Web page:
More than 100 African crop breeding experts have been meeting in Nairobi to discuss ways of developing thousands of high performing and high impact seed varieties for smallholders, as Africa continues to lag behind in crop yields due to the lack of a localized crop breeding seed system.
“In Africa, farmers have largely not benefited from improved seeds due to a lack of localized crop breeding and efficient, dependable seed delivery system. And so crop yields in most of Africa have remained one-third of those produced by farmers in other developing regions of the worlds. Good seed is not just the driving force behind good harvests and eliminating poverty and hunger, it’s the foundation for rapid economic growth,” said Jane Karuku, AGRA president.
Speaking during the event, Gebesa Ejeta, World Food Prize laureate, elaborated, “I believe that global food security is the biggest challenge that the world needs to address now and the science of plant breeding is a critical component in that agenda.”
“In a country like Ethiopia, farming technology has hardly improved with farmers using outdated farming practices that do not increase their yields or impact on their livelihoods significantly. For farmers to improve their livelihoods and increase their income we need to see simple science available to people, like improved seeds. If we do not get our act together the continent will be left behind,” Gebesa Ejeta.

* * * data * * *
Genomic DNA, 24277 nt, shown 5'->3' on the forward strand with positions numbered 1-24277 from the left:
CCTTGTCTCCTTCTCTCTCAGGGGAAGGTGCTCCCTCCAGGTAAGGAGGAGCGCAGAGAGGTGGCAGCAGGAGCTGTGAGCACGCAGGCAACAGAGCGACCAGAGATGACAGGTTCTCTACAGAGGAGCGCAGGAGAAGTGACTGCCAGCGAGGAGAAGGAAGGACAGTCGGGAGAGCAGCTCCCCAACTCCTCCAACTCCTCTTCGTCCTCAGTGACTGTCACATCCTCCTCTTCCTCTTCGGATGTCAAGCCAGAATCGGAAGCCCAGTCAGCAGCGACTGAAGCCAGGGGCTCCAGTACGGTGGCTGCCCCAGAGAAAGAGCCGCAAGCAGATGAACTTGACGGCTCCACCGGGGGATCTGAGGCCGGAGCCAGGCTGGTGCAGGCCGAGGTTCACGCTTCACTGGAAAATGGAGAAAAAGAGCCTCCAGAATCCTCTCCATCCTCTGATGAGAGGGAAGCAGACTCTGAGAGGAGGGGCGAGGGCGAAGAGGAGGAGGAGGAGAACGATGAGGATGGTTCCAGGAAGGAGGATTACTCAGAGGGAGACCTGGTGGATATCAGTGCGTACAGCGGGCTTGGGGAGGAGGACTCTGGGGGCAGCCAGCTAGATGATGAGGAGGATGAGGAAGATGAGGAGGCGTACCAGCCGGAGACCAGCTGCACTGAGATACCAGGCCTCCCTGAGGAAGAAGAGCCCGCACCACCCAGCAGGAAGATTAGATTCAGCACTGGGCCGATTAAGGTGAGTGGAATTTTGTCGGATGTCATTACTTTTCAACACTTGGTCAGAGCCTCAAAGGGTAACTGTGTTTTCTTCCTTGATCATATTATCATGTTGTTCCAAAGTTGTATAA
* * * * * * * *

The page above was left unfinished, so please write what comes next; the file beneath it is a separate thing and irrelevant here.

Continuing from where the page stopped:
The first step towards farmers accessing simple science is ensuring that farmers have access to improved seeds. This has been a major challenge across Africa, with seed companies not able to meet the demand by farmers, resulting to farmer turning to their grains as seeds.
AGRA’s own seed program has begun to address some of these challenges with the majority of farmers accessing the new seed reporting dramatic increases in their harvests. As a result of AGRA’s support to many partners, an additional 40,000 MT per annum of hybrid seed, representing 1/3 of the commercially produced seed in Africa, is now reaching smallholder farmers.
These seeds have been produced by 60 small, African-owned seed companies launched with capital and strengthened by AGRA - a 100% increase in the number of such companies. In terms of food production, this means an additional 4 million MT of staple crops per annum. AGRA’s experts believe that the tipping point to food security with respect to improved seeds is 500,000 MT per annum of high yielding, improved crop varieties.
“So far, AGRA programs have supported the development of almost 400 new seed varieties and the commercialisation of over 200. The challenge now is how to address the gap between the released varieties and the commercialized. If we can get this right we’ll be able to make lasting impact on the lives of millions of smallholders in Africa,” said Joe Devries, director of AGRA’s seed program.
Written by Bob Koigi for African Laughter